And finally, I would note that with respect to China in particular, you say China is, you know, emerging as a power in so many areas and growing in importance. Well, that's true. But as China emerges and China grows in importance, I think we have followed a policy across the board where, as China participates more in world affairs -- and we welcome that -- we have also expected China to look at international standards that are followed by other countries who participate in world affairs, whether it's membership in the World Trade Organization and adopting international economic standards or nonproliferation standards, or the kind of responsibilities that people take on at the UN by being a member of the Security Council, which China is now a full participant in and shown a lot of responsibility, or international standards of human rights. And so in all those directions, China's emergence, China's growth should lead in the direction of not only participating more in world affairs, but also adopting international standards.
QUESTION: All right, one more on this.
MR. BOUCHER: Yes.
QUESTION: Are you solely objecting to the lifting of this embargo because of human rights concerns? Or are you concerned that China, given some of your concerns about Taiwan and other actions in the region, shouldn't be having these weapons?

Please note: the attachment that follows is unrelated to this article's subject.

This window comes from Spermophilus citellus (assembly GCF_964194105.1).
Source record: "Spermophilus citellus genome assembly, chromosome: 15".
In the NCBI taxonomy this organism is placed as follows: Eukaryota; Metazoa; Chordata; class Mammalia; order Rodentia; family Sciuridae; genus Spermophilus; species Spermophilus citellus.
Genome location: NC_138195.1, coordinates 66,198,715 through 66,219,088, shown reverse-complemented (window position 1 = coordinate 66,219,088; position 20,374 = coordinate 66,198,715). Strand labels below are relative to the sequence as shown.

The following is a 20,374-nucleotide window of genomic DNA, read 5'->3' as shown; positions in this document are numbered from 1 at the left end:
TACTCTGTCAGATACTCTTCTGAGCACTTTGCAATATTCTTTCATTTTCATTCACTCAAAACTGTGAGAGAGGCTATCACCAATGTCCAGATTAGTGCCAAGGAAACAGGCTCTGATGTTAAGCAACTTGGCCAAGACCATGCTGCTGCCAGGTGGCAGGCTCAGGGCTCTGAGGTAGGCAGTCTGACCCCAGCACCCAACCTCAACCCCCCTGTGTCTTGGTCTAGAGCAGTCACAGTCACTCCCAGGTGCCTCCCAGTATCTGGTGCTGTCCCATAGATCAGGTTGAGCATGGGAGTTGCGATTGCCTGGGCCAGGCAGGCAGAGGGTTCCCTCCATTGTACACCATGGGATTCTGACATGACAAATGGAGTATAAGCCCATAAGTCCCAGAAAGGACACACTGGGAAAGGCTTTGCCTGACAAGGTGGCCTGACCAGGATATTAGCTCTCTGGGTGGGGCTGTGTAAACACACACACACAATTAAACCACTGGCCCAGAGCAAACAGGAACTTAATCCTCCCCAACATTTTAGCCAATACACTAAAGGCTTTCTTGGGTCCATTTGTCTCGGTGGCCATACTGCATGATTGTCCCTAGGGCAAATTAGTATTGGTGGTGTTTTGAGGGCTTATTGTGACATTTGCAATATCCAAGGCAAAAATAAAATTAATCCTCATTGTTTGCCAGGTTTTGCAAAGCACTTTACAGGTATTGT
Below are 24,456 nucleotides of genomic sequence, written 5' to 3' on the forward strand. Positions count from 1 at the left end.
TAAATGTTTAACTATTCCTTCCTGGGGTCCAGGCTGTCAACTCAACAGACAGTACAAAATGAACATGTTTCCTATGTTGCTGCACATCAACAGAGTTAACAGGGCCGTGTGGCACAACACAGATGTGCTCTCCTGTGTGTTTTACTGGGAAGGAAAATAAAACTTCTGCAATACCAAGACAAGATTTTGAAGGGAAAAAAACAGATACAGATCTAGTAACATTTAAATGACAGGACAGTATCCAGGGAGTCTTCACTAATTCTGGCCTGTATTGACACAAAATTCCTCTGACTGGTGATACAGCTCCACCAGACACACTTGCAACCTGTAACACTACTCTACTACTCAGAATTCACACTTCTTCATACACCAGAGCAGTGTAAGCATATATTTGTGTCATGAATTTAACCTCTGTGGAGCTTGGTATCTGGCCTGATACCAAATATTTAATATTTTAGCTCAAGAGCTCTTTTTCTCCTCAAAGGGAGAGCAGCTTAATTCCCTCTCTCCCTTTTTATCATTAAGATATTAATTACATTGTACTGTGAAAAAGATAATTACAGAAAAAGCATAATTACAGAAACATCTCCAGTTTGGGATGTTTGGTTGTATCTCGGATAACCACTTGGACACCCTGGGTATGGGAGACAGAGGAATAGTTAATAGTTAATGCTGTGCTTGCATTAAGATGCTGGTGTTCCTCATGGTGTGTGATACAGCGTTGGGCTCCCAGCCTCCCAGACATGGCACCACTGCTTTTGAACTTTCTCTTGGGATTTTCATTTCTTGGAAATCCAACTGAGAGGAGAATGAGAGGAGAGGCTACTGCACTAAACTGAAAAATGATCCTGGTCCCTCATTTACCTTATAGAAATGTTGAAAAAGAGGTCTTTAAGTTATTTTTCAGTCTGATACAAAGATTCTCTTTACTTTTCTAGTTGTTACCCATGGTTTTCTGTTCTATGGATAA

MR. BOUCHER: Our particular view is that these are human rights problems in China that led to the imposition of the embargo and that we have not seen any change; in fact, we've seen some negative developments that lead us to think it's not the right time to withdraw the embargo.
We would, of course, have particular concerns about particular types of weapons systems that might be sold that could alter or change the military situation in the region, particularly vis-à-vis Taiwan. And as you know, in various cases, we've expressed those concerns before. But at this point, I think it's based on the human rights signal that it would send.
QUESTION: Are the British responding by saying they have not improved either the quality or the quantity of weapons that the Chinese already get from non-European countries? That's why I'm asking if the concern is still --
MR. BOUCHER: Well, that was your colleague's question the other -- just a while back: What do we think of the proposed code of conduct? And the answer is to look at it when we see it.
QUESTION: Well, no, I asked because -- yeah, but that's what it entails -- not giving them better weapons. That doesn't do it?
MR. BOUCHER: Yeah, but, Barry, she asked, is it the quality and quantity of the weapons, and I said, no, it's human rights. And you're now asking me -- but if you're satisfied on quality and quantity, doesn't that mean it's not a problem? And the answer is, no, it's human rights; it's a human rights problem.
MR. BOUCHER: That's what I said to her and that's what I'll say to you. Okay?
QUESTION: Human rights is on one side of the equation --
QUESTION: But you're also saying that human rights --
QUESTION: Human rights is the rationale for imposing the lifting of the embargo. My question is, granted, they have a terrible human rights record; if the Europeans don't give them better weapons and more weapons than they're already getting, isn't -- doesn't that make the European lifting of the embargo a kind of a nothing to worry about? That's my question.
MR. BOUCHER: No.
MR. BOUCHER: Yes.
QUESTION: It's (inaudible) --
QUESTION: Yeah, sure.
QUESTION: I thought that when I asked, when I said that it seems to me that whatever the conduct -- the code of conduct is, you're still going to be opposed the lifting of the embargo, then you said that's not exactly the way I was saying it.